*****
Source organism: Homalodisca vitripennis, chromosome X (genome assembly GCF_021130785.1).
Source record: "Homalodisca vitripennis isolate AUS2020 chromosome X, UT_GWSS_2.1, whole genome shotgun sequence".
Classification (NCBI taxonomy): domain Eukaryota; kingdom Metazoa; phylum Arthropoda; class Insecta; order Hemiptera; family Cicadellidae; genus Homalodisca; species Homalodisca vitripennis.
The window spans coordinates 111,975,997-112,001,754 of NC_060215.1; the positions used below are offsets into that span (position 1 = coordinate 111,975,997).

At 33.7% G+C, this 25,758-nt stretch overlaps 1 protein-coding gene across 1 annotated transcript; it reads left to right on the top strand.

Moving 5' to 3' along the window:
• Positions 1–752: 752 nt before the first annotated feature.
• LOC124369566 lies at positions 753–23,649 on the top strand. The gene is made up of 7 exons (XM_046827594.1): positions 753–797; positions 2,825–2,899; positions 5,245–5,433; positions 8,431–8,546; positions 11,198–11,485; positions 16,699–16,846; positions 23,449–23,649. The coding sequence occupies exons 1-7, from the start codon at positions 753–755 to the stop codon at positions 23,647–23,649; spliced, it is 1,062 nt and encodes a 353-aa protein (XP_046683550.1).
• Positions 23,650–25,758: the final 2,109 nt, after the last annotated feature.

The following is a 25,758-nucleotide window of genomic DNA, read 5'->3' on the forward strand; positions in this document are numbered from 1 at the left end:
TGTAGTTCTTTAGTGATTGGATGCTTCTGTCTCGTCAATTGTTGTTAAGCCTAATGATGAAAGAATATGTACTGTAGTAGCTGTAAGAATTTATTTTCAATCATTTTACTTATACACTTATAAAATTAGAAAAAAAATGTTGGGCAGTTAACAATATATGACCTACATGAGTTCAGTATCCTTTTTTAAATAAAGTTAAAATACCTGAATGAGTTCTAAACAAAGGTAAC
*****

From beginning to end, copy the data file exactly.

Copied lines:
Source organism: Homalodisca vitripennis, chromosome X (genome assembly GCF_021130785.1).
Source record: "Homalodisca vitripennis isolate AUS2020 chromosome X, UT_GWSS_2.1, whole genome shotgun sequence".
Classification (NCBI taxonomy): domain Eukaryota; kingdom Metazoa; phylum Arthropoda; class Insecta; order Hemiptera; family Cicadellidae; genus Homalodisca; species Homalodisca vitripennis.
The window spans coordinates 111,975,997-112,001,754 of NC_060215.1; the positions used below are offsets into that span (position 1 = coordinate 111,975,997).

At 33.7% G+C, this 25,758-nt stretch overlaps 1 protein-coding gene across 1 annotated transcript; it reads left to right on the top strand.

Moving 5' to 3' along the window:
• Positions 1–752: 752 nt before the first annotated feature.
• LOC124369566 lies at positions 753–23,649 on the top strand. The gene is made up of 7 exons (XM_046827594.1): positions 753–797; positions 2,825–2,899; positions 5,245–5,433; positions 8,431–8,546; positions 11,198–11,485; positions 16,699–16,846; positions 23,449–23,649. The coding sequence occupies exons 1-7, from the start codon at positions 753–755 to the stop codon at positions 23,647–23,649; spliced, it is 1,062 nt and encodes a 353-aa protein (XP_046683550.1).
• Positions 23,650–25,758: the final 2,109 nt, after the last annotated feature.

The following is a 25,758-nucleotide window of genomic DNA, read 5'->3' on the forward strand; positions in this document are numbered from 1 at the left end:
TGTAGTTCTTTAGTGATTGGATGCTTCTGTCTCGTCAATTGTTGTTAAGCCTAATGATGAAAGAATATGTACTGTAGTAGCTGTAAGAATTTATTTTCAATCATTTTACTTATACACTTATAAAATTAGAAAAAAAATGTTGGGCAGTTAACAATATATGACCTACATGAGTTCAGTATCCTTTTTTAAATAAAGTTAAAATACCTGAATGAGTTCTAAACAAAGGTAAC